The dearth of BHI updates on Red Mass Group over the summer does not indicate our collective catch-up on use-it-or-lose-it vacation time.
There has been no rest for the happy warriors at Suffolk University. BHI's been exceptionally busy this summer. Along with Americans for Tax Reform, BHI issued a critique of a plastic bag tax in D.C. ATR's Patrick Gleason sums up the study in an op-ed at National Review Online. The bag tax did little to meet revenue benchmarks or cut down on littering. Whether bag taxes or income taxes, taxpayers change their behavior in ways that policymakers deploying static analyses rarely suggest.
According to the D.C. Office of the Chief Financial Officer (OCFO), the bag tax has raised only $975,000 in the current fiscal year, well short of official projections. In its first year the bag tax only generated $1.5 million, as opposed to the $3.6 million predicted by D.C. officials. This shortfall reflects the fact that shoppers altered their behavior to avoid the tax at an even greater rate than District officials expected and that business-compliance estimates were overoptimistic.
Read more over at NRO. Earlier in the summer BHI had the honor of publishing a thought-provoking essay, A Monopoly Against Our Children: Teachers Unions vs. American Ideals, by longtime policy analyst Cornelius Chapman. Drawing on the historical event of the Boston Tea Party, a revolt against monopolies as much as taxes, Chapman argues that there is no intellectual justification for the the purchase of educational services from one private group. Since the nation’s founding, state and local governments, as single-buyers, carefully established monopolies for public goods such as toll roads or liquor cartels. Such efforts to curb competition could be justified on efficiency grounds, expediting road traffic or curbing externalities from alcohol consumption. A monopoly over public education, on the other hand cannot be justified on such grounds because other entities – such a private and charter schools — can provide services. In early August, BHI released the last installment of its four-studies on Chapter 58, the Massachusetts Universal Health Care Law. Having failed to curb insurance costs in the Commonwealth, Chapter 58, the Massachusetts universal health care law, should turn to more market-oriented policies such as Health Savings Accounts and tax credits. The Institute also recommends that the state not voluntarily expand Medicaid under the Patient Protection and Affordable Care Act. BHI reviewed several consumer driven policies from others states. These include establishing Health Savings Accounts (Indiana and Georgia), eliminating the tax bias in favor of employer sponsored health plans (Missouri) and reforming guaranteed issue and community rating (Maine). Much has been written about former Governor Mitt Romney's job record and critics have seized upon the seemingly poor number of jobs created under his watch. But the conventional wisdom is wrong. Massachusetts only suffered modest unemployment rates between 2003 and 2007 because the state's labor force was smaller thus leaving less room for growth. Measured this way the record shows a better jobs picture says BHI Executive Director David G. Tuerck in his Boston Globe editorial from July 10, 2012. One of the benefits of having a research institute like BHI housed in Suffolk University is the opportunity to work with students in the school's PhD program in Economics. With a little help from BHI, Ryan Murphy, PhD candidate, published an opinion editorial in the Boston Business Journal on the urgent need to reform the nation's patent system. Writes Murphy:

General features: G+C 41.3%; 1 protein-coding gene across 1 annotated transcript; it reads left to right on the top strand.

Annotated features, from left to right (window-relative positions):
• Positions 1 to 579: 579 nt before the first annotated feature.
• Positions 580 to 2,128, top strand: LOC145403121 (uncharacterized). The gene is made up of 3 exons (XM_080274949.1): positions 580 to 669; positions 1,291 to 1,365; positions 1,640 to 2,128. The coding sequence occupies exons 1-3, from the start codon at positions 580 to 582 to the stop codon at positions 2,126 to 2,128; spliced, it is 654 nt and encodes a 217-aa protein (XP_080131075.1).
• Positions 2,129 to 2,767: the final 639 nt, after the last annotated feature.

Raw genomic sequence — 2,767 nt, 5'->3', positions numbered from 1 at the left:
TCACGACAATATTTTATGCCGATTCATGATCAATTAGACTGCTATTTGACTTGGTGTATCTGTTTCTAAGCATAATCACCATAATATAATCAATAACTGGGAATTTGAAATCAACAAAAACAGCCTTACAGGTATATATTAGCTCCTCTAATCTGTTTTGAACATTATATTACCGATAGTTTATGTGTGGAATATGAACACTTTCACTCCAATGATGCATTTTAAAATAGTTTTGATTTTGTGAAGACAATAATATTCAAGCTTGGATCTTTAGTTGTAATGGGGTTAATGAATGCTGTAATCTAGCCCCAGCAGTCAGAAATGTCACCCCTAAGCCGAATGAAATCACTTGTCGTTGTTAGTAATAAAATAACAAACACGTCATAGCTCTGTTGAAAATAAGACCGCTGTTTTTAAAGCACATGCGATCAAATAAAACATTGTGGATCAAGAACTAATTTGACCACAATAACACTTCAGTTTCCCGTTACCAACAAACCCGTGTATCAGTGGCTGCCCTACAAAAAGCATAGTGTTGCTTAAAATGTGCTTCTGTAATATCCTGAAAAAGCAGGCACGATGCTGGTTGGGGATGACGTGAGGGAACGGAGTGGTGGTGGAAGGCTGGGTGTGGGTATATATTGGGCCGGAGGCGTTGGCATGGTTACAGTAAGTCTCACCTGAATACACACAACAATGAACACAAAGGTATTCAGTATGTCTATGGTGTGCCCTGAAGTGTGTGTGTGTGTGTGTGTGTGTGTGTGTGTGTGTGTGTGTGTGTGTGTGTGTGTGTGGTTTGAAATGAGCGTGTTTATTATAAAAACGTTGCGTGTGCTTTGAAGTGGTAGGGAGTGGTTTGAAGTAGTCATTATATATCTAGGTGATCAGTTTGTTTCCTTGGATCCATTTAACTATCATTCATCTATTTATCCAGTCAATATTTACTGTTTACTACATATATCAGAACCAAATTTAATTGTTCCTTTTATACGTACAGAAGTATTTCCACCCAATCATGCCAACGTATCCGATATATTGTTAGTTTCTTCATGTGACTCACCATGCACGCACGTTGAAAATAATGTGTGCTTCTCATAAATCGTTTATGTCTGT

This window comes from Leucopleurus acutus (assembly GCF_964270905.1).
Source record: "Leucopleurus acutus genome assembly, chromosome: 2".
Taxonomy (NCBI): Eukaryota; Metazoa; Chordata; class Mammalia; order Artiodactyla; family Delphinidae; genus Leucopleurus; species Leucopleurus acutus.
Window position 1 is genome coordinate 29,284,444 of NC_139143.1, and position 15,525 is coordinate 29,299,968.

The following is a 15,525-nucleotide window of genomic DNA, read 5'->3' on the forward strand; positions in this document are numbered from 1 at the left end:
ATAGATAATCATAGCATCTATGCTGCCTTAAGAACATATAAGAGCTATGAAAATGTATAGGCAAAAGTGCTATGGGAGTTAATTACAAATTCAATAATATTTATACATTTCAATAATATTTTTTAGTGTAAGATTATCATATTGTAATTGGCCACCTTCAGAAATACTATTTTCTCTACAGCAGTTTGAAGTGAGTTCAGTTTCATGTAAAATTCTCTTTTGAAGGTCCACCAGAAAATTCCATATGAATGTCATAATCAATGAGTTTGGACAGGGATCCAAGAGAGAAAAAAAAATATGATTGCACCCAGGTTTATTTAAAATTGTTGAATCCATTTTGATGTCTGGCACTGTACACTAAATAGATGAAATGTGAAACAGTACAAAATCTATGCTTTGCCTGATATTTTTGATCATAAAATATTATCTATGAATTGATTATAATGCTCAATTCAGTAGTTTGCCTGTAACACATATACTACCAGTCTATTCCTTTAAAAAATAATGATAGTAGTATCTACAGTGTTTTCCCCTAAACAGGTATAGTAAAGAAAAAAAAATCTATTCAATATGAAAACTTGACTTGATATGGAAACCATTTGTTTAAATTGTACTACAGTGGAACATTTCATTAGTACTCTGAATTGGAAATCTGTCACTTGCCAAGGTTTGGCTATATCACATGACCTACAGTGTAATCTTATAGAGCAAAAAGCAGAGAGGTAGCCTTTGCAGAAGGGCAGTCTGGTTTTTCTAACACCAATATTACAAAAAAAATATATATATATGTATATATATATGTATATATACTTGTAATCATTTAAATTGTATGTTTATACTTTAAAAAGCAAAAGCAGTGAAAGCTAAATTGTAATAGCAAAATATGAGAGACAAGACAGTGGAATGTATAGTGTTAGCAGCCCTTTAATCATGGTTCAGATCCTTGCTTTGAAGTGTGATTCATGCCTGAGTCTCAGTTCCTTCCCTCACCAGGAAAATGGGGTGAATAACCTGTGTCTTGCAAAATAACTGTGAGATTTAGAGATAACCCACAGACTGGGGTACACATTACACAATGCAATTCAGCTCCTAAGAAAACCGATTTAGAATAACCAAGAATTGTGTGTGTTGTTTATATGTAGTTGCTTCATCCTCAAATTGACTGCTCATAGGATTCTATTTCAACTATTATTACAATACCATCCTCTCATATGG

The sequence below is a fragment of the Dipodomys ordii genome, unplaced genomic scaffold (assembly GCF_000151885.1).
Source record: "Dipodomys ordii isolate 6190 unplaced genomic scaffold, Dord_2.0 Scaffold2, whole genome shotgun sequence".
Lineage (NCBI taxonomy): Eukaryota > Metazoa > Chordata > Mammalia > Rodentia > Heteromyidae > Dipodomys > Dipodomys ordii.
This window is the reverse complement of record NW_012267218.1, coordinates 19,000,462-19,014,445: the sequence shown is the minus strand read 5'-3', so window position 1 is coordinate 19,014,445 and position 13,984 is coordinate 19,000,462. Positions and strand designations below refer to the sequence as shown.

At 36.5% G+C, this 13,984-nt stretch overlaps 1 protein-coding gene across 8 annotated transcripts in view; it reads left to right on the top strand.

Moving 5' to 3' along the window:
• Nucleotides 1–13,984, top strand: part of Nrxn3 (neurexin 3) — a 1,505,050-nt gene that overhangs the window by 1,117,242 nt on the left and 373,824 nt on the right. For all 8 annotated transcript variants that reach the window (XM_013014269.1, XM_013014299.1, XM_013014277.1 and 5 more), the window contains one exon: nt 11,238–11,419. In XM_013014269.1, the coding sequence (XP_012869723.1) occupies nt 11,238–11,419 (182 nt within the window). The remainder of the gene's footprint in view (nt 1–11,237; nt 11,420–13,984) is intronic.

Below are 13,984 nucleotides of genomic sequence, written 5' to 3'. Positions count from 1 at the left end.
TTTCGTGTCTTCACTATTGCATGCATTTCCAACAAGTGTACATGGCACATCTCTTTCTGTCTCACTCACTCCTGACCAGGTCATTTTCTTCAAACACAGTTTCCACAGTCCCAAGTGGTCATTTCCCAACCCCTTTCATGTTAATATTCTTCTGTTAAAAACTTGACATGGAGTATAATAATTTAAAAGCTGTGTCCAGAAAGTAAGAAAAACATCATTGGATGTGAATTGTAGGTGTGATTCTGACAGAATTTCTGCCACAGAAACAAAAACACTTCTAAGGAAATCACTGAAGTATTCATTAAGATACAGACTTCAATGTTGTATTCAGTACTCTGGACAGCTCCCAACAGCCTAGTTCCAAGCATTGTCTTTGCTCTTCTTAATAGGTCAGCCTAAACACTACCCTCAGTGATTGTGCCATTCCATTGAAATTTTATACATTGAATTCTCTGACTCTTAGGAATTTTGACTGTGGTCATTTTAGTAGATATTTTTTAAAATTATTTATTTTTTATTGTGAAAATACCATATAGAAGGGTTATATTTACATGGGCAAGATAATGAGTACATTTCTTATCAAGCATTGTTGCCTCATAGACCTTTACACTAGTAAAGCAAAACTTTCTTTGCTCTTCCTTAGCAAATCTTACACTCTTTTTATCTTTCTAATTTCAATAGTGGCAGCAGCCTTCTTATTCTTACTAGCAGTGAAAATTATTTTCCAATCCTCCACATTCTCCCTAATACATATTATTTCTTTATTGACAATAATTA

“Fixing the excesses of the system could yield significant gains by giving entrepreneurs the confidence to start businesses and create jobs without looking over their shoulders. We derail the system of free enterprise by forcing businesspeople to consult their lawyers whenever they want to try something new. And yet this is the result of legislation meant to encourage innovation.”